In this first volume of Neal Stephenson’s genre-defying epic, Daniel Waterhouse, fearless thinker and courageous Puritan, pursues knowledge in the company of the greatest minds of Baroque-era Europe in a chaotic world where reason wars with the bloody ambitions of the mighty, and where catastrophe, natural or otherwise, can alter the political landscape overnight.
The Baroque Cycle, Neal Stephenson’s award-winning series, spans the late 17th and early 18th centuries, combining history, adventure, science, invention, piracy, and alchemy into one sweeping tale. It is a gloriously rich, entertaining, and endlessly inventive historical epic populated by the likes of Isaac Newton, William of Orange, Benjamin Franklin, and King Louis XIV, along with some of the most inventive literary characters in modern fiction.
Audible’s complete and unabridged presentation of The Baroque Cycle was produced in cooperation with Neal Stephenson. Each volume includes an exclusive introduction read by the author.
Listen to more titles in the Baroque Cycle.
©2003 Neal Stephenson (P)2010 Audible, Inc.
“[The “Baroque Cycle”] will defy any category, genre, precedent, or label – except genius….Stephenson has a once-in-a-generation gift: he makes complex ideas clear, and he makes them funny, heartbreaking, and thrilling.” (Time)
“A book of immense ambition, learning, and scope, Quicksilver is often brilliant and occasionally astonishing in its evocation of a remarkable time and place.” (Washington Post Book World)
Out of the 200 audio books I have downloaded over I dont know how many years as a member this without doubt is the worst.
Im reluctant to even give a star it's more a twinkle of a point...
Please Neal Stephen dont write any more in the series or at the very least read a Ken Follett or Steve Berry to get a better idea of weaving a story through your facts.
It is slow listening, boring, and the narration monotonous.
Once again I was fooled into buying a book based on an authors previous books. While I greatly enjoyed Neal Stephenson's other books this one was as dry as a popcorn fart. I couldn't even get through it. Hey Neal...send me a refund!
Wading through all the great things the author discovered while researching this book became too tedious. Until I sat down to write my review of Forsyth's "The Cobra" I had forgotten that I had not finished listening to this one. That's what it is—forgettable. You could probably find something better on which to spend your money.
I wanted to like this book. But I couldn't make it past the first section. So erudite, so boaring, so full of non significant significance. I fell for the promotion of it. If you like the history of this period, stay away from this book.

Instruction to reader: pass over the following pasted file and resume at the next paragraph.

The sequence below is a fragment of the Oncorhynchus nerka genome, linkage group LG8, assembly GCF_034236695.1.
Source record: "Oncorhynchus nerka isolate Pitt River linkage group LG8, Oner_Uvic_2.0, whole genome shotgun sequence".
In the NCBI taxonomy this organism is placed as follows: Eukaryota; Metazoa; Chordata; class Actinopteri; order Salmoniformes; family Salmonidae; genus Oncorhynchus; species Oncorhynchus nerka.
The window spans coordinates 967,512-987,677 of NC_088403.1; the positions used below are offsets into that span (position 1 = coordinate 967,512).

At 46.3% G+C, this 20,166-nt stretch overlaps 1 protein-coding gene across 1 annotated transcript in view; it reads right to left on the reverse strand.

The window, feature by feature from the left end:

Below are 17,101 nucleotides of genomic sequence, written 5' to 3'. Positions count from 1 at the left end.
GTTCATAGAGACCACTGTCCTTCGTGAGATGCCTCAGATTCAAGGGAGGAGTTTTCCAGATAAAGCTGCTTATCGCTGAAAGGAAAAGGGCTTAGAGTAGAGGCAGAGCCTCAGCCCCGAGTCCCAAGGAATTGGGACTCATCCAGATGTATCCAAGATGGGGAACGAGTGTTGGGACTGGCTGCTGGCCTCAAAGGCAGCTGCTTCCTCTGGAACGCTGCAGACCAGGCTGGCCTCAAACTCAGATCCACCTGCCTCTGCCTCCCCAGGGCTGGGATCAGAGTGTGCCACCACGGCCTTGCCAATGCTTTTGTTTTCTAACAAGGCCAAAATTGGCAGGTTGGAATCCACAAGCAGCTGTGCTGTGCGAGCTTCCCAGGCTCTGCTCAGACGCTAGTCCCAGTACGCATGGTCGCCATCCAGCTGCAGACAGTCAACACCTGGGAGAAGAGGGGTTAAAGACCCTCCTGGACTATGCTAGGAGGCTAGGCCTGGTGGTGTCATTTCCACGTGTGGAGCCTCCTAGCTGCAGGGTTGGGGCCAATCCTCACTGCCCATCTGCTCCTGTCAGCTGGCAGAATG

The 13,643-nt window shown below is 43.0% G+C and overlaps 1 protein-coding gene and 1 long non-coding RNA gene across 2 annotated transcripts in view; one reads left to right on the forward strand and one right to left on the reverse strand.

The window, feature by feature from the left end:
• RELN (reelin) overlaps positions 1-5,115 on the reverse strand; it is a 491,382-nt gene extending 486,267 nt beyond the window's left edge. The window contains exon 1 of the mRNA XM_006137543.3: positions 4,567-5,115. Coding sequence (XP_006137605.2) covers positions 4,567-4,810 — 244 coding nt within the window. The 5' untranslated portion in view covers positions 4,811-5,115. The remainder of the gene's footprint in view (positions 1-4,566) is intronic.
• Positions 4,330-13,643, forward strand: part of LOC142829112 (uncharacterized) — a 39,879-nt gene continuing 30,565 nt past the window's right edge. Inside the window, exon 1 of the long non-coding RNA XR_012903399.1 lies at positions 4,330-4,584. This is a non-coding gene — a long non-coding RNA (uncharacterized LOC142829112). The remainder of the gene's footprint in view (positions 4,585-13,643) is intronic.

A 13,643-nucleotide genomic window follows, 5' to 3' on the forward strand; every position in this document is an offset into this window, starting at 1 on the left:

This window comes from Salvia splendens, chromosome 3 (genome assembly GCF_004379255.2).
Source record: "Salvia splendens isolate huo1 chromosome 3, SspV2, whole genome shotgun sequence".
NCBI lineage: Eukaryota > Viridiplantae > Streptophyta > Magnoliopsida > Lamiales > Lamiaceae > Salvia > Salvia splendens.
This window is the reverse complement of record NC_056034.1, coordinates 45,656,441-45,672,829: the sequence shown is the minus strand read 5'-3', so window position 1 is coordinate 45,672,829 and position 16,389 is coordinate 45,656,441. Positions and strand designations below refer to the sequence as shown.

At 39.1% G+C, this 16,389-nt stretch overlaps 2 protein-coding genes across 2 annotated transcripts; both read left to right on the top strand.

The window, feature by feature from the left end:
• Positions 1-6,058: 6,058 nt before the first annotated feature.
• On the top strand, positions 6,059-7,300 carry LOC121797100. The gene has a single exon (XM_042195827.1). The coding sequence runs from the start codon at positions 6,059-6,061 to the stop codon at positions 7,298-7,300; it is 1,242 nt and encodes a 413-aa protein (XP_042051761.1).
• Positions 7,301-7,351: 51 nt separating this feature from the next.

I am a fan of NS.
However, Simon Prebble's performance makes an interesting, intricate, and historical story IMPOSSIBLE to enjoy. His cadence is monotonous, hurried, and relentless. There is a lack of character differentiation that stomps out the whole point of the story. He doesn't give the story life, he kills it.
Please don't judge NS by this book's reader. Try listening to Snow Crash or Diamond Age. NS's characters have so much depth that REQUIRES, I dare say DEMANDS, a performer who can bring them to life.
The failure of this version of Quicksilver falls upon the shoulders of the performer NOT the story.
I was first introduced to Neal Stephenson through his book Cryptonomicon (to which, in some ways, Quicksilver is a distant prequel). I loved Cryptonomicon, with its intricate plotlines, its fantastic characters, and its tidy resolution. I was eager to read more.
Quicksilver was a good book, but it did not live up to Cryptonomicon primarily because it is too slow moving.
If you are interested in natural sciences and the history of the Royal Society, this is a playful historical fiction that is extremely interesting in its portrayal of those scientists, their debates and activities.
The main character is a sort of ambling good-natured scientist who meanders through various scientific societies making acquaintance with some of the great minds of the time through seeming happenstance. In this respect, I loved the book and its completely irreverent approach to these great minds.
However, it had none of the adventure, urgency, or swashbuckling of Cryptonomicon. It was an interesting read, but a very slow one. Amusing and entertaining, but never gripping.
Seven hours into this book, there is no discernable plot. And the book is gross, with descriptions of animal torture. I have nothing against a little grossness, as long as it is relevant to the story. This, so far, is not. I will not continue to listen.
the concept is amazing. the interactions between the great scientists of the 19th century. i never even realized that all of these great discoveries and inventions were happening within the same few decades.
however, the book was extremely difficult to get through. slow, not always fun.
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